This disease is more common in the colder months of the year when the temperatures fall and the days are shorter. Decrease the humidity levels around the plant to deal with the problem. Maintain good air circulation to keep the plant healthy and happy.
If you notice small white, cotton-like textures on lower leaf surfaces, then your plant is probably affected by mealybugs. Additionally, they also affect the plant roots and over time can kill them with severe infestations.
Use insecticides or soap solutions to get rid of mealybugs. Nonetheless, it is key to remember that you can also use organic neem oil sprays available in the market. A cold water spray also helps in blasting them off. If you are planning to use chemical methods, make sure that the pot has sufficient drainage holes.
Aphid infestation is another potential problem that Hoya Heuschkeliana can face. Aphids are greenish-brown, soft-bodied insects that affect waxy plants the most. They cause distortions in new growth and stunted growth in the plant.
Aphids are relatively easier to control, noting that neem oil is a good preventative measure but if the infestation gets severe, insecticidal soap solutions come to the rescue.
– Sooty Mold
Sooty mold is a fungal disease that grows on surfaces covered with honeydew. It is a sticky substance produced by many insects.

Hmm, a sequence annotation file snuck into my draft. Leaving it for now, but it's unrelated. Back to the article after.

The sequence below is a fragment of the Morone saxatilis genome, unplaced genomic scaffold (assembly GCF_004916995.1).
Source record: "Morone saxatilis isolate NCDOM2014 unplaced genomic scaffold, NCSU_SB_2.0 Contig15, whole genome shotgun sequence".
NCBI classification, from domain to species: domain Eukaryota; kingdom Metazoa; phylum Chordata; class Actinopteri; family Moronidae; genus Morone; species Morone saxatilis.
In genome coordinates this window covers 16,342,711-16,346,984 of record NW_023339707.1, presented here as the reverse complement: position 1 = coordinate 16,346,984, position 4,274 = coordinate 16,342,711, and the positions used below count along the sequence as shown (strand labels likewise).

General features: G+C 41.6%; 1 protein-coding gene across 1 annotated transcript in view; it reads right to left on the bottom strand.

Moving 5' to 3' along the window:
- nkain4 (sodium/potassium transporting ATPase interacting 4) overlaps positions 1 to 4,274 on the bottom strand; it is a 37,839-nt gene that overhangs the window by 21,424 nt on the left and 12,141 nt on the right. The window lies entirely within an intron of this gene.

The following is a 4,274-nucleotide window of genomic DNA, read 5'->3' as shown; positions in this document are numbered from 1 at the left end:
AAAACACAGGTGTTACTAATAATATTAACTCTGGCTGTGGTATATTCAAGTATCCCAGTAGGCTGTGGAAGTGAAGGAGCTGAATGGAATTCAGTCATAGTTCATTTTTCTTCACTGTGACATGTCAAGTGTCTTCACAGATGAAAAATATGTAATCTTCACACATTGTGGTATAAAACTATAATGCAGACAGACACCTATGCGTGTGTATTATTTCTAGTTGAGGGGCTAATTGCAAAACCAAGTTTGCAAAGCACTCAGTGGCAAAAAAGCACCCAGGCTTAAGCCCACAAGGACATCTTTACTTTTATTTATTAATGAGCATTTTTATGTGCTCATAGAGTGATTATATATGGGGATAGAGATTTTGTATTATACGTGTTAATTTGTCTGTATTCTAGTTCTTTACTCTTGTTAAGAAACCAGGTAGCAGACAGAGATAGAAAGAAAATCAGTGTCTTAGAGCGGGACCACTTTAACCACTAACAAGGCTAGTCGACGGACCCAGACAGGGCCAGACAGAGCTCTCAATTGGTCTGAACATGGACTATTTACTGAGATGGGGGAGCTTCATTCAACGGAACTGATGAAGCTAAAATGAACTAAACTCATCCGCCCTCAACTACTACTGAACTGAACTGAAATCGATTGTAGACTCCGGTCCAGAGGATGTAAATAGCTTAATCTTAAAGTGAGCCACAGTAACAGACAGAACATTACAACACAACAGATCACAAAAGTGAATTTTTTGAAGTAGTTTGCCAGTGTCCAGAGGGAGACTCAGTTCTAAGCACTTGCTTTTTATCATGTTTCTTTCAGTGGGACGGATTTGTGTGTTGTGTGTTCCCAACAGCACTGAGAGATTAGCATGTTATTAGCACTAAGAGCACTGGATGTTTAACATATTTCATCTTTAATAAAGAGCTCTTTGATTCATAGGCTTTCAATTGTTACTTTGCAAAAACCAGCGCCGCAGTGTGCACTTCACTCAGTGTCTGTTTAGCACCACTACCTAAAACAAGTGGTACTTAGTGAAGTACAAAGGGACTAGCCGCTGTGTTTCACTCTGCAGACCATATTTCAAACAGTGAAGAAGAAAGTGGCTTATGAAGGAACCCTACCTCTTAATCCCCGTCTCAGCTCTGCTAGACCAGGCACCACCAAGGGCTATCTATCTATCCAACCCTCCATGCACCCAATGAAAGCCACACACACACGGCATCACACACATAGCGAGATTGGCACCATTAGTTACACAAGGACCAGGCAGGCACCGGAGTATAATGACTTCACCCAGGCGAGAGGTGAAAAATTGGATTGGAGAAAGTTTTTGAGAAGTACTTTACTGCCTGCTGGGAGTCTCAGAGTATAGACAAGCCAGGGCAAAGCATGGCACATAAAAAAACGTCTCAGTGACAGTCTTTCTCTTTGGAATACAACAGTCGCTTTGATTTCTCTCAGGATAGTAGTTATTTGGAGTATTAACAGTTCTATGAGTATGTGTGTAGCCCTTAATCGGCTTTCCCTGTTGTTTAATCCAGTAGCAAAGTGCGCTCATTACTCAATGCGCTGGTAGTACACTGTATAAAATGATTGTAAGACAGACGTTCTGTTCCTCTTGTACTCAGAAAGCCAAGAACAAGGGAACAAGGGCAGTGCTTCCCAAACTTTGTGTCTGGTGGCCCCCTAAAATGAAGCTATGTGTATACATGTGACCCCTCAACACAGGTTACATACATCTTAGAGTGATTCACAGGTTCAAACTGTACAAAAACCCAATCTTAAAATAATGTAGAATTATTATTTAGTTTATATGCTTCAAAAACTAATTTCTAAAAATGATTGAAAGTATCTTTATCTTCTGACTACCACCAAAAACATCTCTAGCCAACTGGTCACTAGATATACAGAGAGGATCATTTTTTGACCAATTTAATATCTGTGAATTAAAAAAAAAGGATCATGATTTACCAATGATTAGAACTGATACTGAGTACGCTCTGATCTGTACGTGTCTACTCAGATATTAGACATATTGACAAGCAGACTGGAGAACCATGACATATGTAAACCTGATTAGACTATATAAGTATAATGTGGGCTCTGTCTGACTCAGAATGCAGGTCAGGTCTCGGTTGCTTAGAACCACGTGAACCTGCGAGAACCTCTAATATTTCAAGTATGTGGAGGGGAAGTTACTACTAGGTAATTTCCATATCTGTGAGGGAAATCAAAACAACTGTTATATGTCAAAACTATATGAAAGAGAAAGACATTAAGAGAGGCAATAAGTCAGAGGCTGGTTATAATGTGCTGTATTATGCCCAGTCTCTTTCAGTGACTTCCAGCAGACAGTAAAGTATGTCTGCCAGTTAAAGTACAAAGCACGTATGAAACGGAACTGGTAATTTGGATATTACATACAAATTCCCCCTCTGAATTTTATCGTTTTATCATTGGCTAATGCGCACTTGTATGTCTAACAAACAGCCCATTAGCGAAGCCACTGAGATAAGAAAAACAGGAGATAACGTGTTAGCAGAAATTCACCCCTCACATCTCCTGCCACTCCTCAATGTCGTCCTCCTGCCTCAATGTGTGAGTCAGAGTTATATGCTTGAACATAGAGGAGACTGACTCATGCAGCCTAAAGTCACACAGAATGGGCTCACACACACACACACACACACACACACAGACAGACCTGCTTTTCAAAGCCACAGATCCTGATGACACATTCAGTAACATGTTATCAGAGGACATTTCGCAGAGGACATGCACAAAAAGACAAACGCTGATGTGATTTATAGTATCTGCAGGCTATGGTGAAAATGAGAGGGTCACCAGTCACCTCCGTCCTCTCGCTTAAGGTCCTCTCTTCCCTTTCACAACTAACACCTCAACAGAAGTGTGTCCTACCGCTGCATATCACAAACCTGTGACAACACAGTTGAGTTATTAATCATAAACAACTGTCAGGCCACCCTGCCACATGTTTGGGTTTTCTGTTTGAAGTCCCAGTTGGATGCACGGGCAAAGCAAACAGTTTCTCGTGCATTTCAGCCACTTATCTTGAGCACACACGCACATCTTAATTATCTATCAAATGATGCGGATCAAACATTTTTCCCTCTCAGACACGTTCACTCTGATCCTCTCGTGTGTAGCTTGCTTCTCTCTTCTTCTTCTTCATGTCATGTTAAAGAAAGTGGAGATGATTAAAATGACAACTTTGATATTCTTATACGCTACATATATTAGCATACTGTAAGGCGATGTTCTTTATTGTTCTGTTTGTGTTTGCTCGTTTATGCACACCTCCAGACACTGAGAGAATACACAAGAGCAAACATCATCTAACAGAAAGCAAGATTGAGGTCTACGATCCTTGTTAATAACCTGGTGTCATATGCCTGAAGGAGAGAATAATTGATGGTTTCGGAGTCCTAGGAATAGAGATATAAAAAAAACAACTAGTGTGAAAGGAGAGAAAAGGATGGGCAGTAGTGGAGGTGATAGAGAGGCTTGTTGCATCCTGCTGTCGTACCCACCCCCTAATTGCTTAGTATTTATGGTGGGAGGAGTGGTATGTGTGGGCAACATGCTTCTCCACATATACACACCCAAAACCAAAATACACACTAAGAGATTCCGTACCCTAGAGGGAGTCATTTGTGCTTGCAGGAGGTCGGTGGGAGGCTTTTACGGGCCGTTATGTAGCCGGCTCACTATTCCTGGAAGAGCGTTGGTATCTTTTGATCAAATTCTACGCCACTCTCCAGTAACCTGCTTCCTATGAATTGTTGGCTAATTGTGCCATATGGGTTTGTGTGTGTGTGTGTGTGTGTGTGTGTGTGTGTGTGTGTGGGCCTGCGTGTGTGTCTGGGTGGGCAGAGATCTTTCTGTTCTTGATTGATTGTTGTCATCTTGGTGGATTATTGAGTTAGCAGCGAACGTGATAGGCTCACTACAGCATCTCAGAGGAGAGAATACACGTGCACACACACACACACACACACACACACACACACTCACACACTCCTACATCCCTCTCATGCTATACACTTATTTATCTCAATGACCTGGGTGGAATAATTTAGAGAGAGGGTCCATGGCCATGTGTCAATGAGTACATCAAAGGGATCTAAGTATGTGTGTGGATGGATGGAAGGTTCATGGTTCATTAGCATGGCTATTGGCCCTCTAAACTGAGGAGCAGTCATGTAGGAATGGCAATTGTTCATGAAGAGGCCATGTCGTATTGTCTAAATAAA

Identify the insect and treat the plant accordingly. Remove the infected parts of the plant to get rid of sooty mold. Neem oil is a good remedy to deal with the fungus problem.
Frequently Asked Questions
Let us take a look at some of the commonly asked questions about Hoya Heuschkeliana.
– How Do I Root Hoya Heuschkeliana?
You can root Hoya Heuschkeliana stem cuttings in both water and soil easily as has been discussed in the previous sections. Make sure that you change the water every three or four days when rooting the cutting in water and prepare an airy soil mix if rooting the cutting directly in the soil.
– Is Hoya Heuschkeliana Toxic?
No, Hoya Heuschkeliana is not toxic even when ingested which means that it is completely safe to keep around kids and pets. However, remember to try and keep it away from the milky sap from succulents because it may be dangerous.
– How Do I Make My Hoya Heuschkeliana Bloom?